One of the most frequently asked questions when visitors explore the Heart of England Forest is how some of the woods on our trails acquired their names. So, here’s a little information on the designations so far…
It will come as no surprise, in an area rich in history, that many of the names have deep roots, but some have more recent origins. When Forest Founder Felix Dennis first began to realise his dream of planting a massive new broadleaf woodland, he regularly paid tribute to those close to him and who helped him achieve his vision.
Visitors roaming around our Dorsington Wood trail (some of which encompasses the Family Trail) will come across a number of different woodland names. For example, those entering from the Barton car park will immediately come into Dorothy’s Wood, named in tribute to Felix’s beloved mother, before passing through Robert’s Wood (after the family that previously owned the land) and marvelling at the delights of Colletts Wood, named after the farm housing our headquarters. Near the end of the walk is Roman Field Wood, where legend has it that archaeological evidence of the presence of Roman dwellers was once discovered.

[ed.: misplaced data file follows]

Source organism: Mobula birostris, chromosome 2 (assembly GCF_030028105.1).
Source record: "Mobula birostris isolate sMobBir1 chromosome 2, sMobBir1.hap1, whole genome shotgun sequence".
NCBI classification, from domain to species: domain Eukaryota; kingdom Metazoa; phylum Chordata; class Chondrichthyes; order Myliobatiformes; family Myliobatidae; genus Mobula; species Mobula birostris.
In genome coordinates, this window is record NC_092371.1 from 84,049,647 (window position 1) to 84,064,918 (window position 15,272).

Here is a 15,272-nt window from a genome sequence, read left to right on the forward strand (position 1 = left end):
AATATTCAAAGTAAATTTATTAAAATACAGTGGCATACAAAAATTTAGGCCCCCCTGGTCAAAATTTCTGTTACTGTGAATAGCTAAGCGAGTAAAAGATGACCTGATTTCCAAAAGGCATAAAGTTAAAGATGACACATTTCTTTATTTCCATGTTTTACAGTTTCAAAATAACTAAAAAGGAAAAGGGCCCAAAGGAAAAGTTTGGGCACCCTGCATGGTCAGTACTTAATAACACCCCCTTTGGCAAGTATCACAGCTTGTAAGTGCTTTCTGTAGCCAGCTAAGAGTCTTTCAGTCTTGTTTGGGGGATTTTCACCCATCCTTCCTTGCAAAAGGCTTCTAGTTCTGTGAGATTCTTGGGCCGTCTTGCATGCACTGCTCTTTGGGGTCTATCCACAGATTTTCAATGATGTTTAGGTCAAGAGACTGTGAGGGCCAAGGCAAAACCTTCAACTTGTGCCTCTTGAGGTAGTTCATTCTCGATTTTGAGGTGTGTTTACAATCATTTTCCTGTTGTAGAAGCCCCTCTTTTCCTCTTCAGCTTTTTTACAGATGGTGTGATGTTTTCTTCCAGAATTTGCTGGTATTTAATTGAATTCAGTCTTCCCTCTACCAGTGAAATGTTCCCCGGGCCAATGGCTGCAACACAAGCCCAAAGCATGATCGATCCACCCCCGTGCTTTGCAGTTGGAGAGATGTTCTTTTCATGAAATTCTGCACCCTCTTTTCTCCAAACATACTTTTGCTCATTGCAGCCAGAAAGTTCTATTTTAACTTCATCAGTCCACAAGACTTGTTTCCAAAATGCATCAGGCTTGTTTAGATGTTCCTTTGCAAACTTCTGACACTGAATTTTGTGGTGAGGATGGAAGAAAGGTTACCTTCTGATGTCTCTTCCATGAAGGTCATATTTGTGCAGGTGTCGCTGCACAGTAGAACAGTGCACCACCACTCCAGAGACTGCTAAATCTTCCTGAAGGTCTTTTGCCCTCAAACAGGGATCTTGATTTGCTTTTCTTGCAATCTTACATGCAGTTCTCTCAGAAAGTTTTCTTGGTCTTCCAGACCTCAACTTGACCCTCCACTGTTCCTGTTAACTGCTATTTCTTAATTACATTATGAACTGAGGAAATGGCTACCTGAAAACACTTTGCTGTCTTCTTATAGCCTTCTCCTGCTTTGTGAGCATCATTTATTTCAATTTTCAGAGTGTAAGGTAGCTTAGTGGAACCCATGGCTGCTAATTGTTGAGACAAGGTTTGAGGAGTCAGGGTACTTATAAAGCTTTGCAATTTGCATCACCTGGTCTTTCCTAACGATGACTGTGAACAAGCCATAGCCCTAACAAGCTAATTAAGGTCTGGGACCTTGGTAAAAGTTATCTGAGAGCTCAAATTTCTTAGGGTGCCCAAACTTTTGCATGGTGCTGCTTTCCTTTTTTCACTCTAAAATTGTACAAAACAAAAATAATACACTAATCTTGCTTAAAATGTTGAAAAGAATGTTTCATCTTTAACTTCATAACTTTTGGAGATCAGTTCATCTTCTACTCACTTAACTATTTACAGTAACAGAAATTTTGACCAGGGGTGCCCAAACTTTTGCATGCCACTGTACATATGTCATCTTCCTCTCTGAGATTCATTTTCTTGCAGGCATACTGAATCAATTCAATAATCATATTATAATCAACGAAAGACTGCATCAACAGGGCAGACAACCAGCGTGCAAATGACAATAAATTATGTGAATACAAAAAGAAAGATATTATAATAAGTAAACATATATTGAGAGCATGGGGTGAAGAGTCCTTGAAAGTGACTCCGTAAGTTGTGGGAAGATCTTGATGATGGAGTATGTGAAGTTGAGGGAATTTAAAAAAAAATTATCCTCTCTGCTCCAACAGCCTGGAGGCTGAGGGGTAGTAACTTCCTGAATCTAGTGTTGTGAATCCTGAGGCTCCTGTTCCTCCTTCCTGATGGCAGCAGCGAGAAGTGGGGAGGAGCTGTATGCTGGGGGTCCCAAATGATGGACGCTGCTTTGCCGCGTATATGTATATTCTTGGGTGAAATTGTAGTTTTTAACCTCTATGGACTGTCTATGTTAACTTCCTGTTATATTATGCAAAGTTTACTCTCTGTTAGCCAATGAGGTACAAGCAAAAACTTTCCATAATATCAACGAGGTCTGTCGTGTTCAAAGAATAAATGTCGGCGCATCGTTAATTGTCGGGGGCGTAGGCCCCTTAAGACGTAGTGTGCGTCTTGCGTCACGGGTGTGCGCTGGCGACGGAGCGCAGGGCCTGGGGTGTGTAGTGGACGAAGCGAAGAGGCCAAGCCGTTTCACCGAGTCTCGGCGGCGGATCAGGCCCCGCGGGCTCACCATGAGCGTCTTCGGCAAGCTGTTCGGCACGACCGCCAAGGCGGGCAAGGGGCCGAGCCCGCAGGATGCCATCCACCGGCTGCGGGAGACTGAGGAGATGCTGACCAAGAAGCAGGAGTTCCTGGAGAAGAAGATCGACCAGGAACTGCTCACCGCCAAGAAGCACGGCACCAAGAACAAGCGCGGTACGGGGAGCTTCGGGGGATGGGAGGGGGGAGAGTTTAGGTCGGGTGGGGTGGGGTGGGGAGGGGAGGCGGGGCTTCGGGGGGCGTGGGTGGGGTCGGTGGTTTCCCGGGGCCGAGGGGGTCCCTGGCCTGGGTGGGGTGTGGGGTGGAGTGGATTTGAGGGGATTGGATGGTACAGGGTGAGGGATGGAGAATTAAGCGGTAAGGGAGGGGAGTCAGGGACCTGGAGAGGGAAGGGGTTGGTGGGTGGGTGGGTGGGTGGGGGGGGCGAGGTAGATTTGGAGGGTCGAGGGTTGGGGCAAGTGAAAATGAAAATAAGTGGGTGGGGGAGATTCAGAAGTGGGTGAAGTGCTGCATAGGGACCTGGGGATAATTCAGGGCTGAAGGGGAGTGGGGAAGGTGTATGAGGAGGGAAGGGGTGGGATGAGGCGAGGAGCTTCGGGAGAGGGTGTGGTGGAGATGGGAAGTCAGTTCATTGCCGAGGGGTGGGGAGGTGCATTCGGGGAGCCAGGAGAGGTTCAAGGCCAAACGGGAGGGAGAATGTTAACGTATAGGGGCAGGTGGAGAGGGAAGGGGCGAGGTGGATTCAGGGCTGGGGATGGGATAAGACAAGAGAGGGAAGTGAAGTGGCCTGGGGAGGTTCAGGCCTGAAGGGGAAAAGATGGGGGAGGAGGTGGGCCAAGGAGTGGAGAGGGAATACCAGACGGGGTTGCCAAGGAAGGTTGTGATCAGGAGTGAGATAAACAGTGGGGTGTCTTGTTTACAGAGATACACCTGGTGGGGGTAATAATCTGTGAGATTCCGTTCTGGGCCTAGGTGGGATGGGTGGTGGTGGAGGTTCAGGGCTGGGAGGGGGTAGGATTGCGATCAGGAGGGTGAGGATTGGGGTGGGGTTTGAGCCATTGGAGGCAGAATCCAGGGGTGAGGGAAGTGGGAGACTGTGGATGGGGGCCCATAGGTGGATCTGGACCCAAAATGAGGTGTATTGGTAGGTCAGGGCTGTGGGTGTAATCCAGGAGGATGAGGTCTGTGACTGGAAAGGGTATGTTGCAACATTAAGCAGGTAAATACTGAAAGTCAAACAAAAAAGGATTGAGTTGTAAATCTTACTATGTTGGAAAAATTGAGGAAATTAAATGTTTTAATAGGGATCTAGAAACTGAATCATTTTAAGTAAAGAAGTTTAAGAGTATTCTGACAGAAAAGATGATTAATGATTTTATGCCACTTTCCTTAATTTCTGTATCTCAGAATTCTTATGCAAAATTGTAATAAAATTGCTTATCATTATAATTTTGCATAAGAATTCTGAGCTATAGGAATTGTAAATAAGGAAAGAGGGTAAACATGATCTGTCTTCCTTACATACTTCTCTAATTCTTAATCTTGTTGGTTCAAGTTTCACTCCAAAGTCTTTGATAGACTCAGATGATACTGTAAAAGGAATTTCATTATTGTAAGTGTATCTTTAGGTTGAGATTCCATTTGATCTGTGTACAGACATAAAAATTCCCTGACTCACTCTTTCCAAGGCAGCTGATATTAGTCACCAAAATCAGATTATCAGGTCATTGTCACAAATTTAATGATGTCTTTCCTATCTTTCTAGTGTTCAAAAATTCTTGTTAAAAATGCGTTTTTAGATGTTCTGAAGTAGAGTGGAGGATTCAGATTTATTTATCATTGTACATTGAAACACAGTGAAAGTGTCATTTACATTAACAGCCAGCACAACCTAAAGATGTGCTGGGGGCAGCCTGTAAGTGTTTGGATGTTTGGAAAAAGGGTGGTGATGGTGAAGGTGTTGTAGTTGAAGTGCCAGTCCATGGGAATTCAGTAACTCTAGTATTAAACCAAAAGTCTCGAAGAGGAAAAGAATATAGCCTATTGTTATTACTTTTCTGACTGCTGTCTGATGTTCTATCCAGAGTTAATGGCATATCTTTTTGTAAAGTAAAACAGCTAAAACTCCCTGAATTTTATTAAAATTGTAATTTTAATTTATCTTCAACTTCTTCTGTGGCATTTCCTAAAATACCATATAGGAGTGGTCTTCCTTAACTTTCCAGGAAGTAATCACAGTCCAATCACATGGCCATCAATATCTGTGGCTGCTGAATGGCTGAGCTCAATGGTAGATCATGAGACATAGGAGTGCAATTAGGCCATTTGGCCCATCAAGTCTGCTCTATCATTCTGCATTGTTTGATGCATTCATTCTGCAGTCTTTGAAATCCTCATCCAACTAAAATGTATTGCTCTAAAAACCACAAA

Ralph’s Wood, is the first wood Felix caused to be planted and can be accessed via permissive paths off the Heart of England Way. It was Felix’s nod to Ralph Potter, the first forester to begin planting the Heart of England Forest. Another not presently on the waymarked trails – Beck’s Wood – was named after Felix’s pet dog!
The Braggington Lane car park marks the start of the Coxmere Wood walk. The very beginning of the trail is denoted by Melski’s Wood, dedicated to the wife of one of the Heart of England Forest’s notable supporters, while Coxmere itself takes its name from the stretch of mature coppice adjoining it.
Between Dorsington and Long Marston lies one of our founder’s favourite pieces of woodland. Follow in Felix’s footsteps and it’s easy to see why Giddings Wood captured his heart. Named after the farmer who had previously owned the land, features include the Noleham Brook and Giddings Barn, and the walk offers some delightful opportunities to spot wildlife – keep an eye out for the owl boxes on this gentle walk.
So, the next time you are strolling through the Heart of England Forest, you’ll no longer need to wonder how the various woodlands got their names – each is developing its own personality and soon you’ll be old friends!